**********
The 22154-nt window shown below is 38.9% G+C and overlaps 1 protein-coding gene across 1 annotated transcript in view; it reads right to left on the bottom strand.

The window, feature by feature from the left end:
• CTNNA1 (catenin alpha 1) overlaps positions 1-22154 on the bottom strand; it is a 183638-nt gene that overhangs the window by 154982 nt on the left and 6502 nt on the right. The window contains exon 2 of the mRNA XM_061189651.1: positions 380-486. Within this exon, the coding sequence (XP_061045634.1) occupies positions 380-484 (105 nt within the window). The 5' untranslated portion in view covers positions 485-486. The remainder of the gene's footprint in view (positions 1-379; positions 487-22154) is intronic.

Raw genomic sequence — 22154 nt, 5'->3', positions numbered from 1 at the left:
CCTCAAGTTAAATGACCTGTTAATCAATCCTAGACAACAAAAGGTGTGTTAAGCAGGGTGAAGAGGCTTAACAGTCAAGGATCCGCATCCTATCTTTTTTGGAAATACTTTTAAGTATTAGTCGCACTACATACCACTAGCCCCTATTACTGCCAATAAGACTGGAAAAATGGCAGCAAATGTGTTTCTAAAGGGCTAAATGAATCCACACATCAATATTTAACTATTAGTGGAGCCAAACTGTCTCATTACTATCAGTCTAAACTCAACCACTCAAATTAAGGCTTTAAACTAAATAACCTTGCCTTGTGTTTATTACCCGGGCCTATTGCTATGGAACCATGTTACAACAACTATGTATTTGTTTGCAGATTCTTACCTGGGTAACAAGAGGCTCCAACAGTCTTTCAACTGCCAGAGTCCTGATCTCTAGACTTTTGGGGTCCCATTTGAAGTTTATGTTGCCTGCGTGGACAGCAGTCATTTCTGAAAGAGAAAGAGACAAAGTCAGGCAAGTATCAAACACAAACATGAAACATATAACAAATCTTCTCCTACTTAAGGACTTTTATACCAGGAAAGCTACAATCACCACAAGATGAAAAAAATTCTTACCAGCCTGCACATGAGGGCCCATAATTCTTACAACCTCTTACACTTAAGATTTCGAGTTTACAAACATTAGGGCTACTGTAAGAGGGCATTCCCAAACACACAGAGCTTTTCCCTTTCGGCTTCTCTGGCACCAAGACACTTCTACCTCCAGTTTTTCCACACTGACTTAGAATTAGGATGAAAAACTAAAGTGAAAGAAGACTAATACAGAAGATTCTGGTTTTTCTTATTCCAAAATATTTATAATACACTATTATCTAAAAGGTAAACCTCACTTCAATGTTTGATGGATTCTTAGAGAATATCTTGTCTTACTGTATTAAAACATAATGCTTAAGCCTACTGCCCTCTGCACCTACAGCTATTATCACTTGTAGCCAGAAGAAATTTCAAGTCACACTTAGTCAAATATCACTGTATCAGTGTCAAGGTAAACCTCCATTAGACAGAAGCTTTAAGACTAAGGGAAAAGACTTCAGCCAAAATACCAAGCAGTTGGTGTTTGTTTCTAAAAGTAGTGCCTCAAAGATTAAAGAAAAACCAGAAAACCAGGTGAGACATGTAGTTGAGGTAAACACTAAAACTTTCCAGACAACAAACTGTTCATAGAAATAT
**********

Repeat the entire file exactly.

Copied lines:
The 22154-nt window shown below is 38.9% G+C and overlaps 1 protein-coding gene across 1 annotated transcript in view; it reads right to left on the bottom strand.

The window, feature by feature from the left end:
• CTNNA1 (catenin alpha 1) overlaps positions 1-22154 on the bottom strand; it is a 183638-nt gene that overhangs the window by 154982 nt on the left and 6502 nt on the right. The window contains exon 2 of the mRNA XM_061189651.1: positions 380-486. Within this exon, the coding sequence (XP_061045634.1) occupies positions 380-484 (105 nt within the window). The 5' untranslated portion in view covers positions 485-486. The remainder of the gene's footprint in view (positions 1-379; positions 487-22154) is intronic.

Raw genomic sequence — 22154 nt, 5'->3', positions numbered from 1 at the left:
CCTCAAGTTAAATGACCTGTTAATCAATCCTAGACAACAAAAGGTGTGTTAAGCAGGGTGAAGAGGCTTAACAGTCAAGGATCCGCATCCTATCTTTTTTGGAAATACTTTTAAGTATTAGTCGCACTACATACCACTAGCCCCTATTACTGCCAATAAGACTGGAAAAATGGCAGCAAATGTGTTTCTAAAGGGCTAAATGAATCCACACATCAATATTTAACTATTAGTGGAGCCAAACTGTCTCATTACTATCAGTCTAAACTCAACCACTCAAATTAAGGCTTTAAACTAAATAACCTTGCCTTGTGTTTATTACCCGGGCCTATTGCTATGGAACCATGTTACAACAACTATGTATTTGTTTGCAGATTCTTACCTGGGTAACAAGAGGCTCCAACAGTCTTTCAACTGCCAGAGTCCTGATCTCTAGACTTTTGGGGTCCCATTTGAAGTTTATGTTGCCTGCGTGGACAGCAGTCATTTCTGAAAGAGAAAGAGACAAAGTCAGGCAAGTATCAAACACAAACATGAAACATATAACAAATCTTCTCCTACTTAAGGACTTTTATACCAGGAAAGCTACAATCACCACAAGATGAAAAAAATTCTTACCAGCCTGCACATGAGGGCCCATAATTCTTACAACCTCTTACACTTAAGATTTCGAGTTTACAAACATTAGGGCTACTGTAAGAGGGCATTCCCAAACACACAGAGCTTTTCCCTTTCGGCTTCTCTGGCACCAAGACACTTCTACCTCCAGTTTTTCCACACTGACTTAGAATTAGGATGAAAAACTAAAGTGAAAGAAGACTAATACAGAAGATTCTGGTTTTTCTTATTCCAAAATATTTATAATACACTATTATCTAAAAGGTAAACCTCACTTCAATGTTTGATGGATTCTTAGAGAATATCTTGTCTTACTGTATTAAAACATAATGCTTAAGCCTACTGCCCTCTGCACCTACAGCTATTATCACTTGTAGCCAGAAGAAATTTCAAGTCACACTTAGTCAAATATCACTGTATCAGTGTCAAGGTAAACCTCCATTAGACAGAAGCTTTAAGACTAAGGGAAAAGACTTCAGCCAAAATACCAAGCAGTTGGTGTTTGTTTCTAAAAGTAGTGCCTCAAAGATTAAAGAAAAACCAGAAAACCAGGTGAGACATGTAGTTGAGGTAAACACTAAAACTTTCCAGACAACAAACTGTTCATAGAAATAT